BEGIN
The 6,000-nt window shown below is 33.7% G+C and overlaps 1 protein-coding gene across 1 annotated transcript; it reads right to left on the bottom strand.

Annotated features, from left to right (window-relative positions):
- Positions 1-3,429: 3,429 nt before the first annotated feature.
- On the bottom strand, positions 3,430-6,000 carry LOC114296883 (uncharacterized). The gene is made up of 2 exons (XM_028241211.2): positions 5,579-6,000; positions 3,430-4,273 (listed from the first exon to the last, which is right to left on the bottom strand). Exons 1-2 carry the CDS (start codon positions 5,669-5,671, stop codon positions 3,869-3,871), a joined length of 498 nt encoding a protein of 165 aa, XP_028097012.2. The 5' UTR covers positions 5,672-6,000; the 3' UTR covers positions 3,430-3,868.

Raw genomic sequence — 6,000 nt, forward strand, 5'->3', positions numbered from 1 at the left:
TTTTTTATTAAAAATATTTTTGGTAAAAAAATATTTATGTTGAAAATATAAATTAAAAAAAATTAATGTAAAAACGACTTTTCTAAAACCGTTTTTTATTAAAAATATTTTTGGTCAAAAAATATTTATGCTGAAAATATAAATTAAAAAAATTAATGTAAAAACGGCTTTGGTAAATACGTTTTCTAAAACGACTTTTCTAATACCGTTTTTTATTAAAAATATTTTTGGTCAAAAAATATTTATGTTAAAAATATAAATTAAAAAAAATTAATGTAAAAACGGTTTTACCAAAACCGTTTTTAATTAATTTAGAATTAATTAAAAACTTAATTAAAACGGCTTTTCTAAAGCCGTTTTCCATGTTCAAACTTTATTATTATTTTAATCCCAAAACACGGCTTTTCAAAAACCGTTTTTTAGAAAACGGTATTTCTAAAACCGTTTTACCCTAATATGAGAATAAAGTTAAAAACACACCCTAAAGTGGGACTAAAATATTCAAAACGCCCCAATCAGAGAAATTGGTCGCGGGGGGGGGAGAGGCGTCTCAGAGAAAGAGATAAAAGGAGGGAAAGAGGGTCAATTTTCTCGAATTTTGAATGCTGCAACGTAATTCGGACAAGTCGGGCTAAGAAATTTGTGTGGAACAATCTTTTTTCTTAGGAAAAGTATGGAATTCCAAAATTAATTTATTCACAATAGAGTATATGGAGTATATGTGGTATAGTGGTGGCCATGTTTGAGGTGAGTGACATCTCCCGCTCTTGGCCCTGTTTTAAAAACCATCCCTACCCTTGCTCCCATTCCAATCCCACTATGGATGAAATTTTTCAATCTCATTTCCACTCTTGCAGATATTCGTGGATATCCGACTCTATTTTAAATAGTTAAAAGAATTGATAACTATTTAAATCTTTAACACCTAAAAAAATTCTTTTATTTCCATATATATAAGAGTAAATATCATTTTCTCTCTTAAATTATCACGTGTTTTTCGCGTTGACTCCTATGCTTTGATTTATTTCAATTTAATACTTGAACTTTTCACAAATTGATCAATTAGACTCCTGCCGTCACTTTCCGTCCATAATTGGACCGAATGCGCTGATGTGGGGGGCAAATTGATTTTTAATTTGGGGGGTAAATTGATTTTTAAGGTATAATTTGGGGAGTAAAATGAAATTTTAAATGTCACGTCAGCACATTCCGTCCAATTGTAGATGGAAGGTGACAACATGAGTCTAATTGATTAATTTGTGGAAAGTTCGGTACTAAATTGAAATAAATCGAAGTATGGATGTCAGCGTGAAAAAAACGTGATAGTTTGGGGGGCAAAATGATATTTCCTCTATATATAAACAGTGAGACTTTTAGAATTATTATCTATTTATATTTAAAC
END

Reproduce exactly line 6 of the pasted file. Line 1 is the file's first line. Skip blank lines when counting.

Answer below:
TTTTTTATTAAAAATATTTTTGGTAAAAAAATATTTATGTTGAAAATATAAATTAAAAAAAATTAATGTAAAAACGACTTTTCTAAAACCGTTTTTTATTAAAAATATTTTTGGTCAAAAAATATTTATGCTGAAAATATAAATTAAAAAAATTAATGTAAAAACGGCTTTGGTAAATACGTTTTCTAAAACGACTTTTCTAATACCGTTTTTTATTAAAAATATTTTTGGTCAAAAAATATTTATGTTAAAAATATAAATTAAAAAAAATTAATGTAAAAACGGTTTTACCAAAACCGTTTTTAATTAATTTAGAATTAATTAAAAACTTAATTAAAACGGCTTTTCTAAAGCCGTTTTCCATGTTCAAACTTTATTATTATTTTAATCCCAAAACACGGCTTTTCAAAAACCGTTTTTTAGAAAACGGTATTTCTAAAACCGTTTTACCCTAATATGAGAATAAAGTTAAAAACACACCCTAAAGTGGGACTAAAATATTCAAAACGCCCCAATCAGAGAAATTGGTCGCGGGGGGGGGAGAGGCGTCTCAGAGAAAGAGATAAAAGGAGGGAAAGAGGGTCAATTTTCTCGAATTTTGAATGCTGCAACGTAATTCGGACAAGTCGGGCTAAGAAATTTGTGTGGAACAATCTTTTTTCTTAGGAAAAGTATGGAATTCCAAAATTAATTTATTCACAATAGAGTATATGGAGTATATGTGGTATAGTGGTGGCCATGTTTGAGGTGAGTGACATCTCCCGCTCTTGGCCCTGTTTTAAAAACCATCCCTACCCTTGCTCCCATTCCAATCCCACTATGGATGAAATTTTTCAATCTCATTTCCACTCTTGCAGATATTCGTGGATATCCGACTCTATTTTAAATAGTTAAAAGAATTGATAACTATTTAAATCTTTAACACCTAAAAAAATTCTTTTATTTCCATATATATAAGAGTAAATATCATTTTCTCTCTTAAATTATCACGTGTTTTTCGCGTTGACTCCTATGCTTTGATTTATTTCAATTTAATACTTGAACTTTTCACAAATTGATCAATTAGACTCCTGCCGTCACTTTCCGTCCATAATTGGACCGAATGCGCTGATGTGGGGGGCAAATTGATTTTTAATTTGGGGGGTAAATTGATTTTTAAGGTATAATTTGGGGAGTAAAATGAAATTTTAAATGTCACGTCAGCACATTCCGTCCAATTGTAGATGGAAGGTGACAACATGAGTCTAATTGATTAATTTGTGGAAAGTTCGGTACTAAATTGAAATAAATCGAAGTATGGATGTCAGCGTGAAAAAAACGTGATAGTTTGGGGGGCAAAATGATATTTCCTCTATATATAAACAGTGAGACTTTTAGAATTATTATCTATTTATATTTAAAC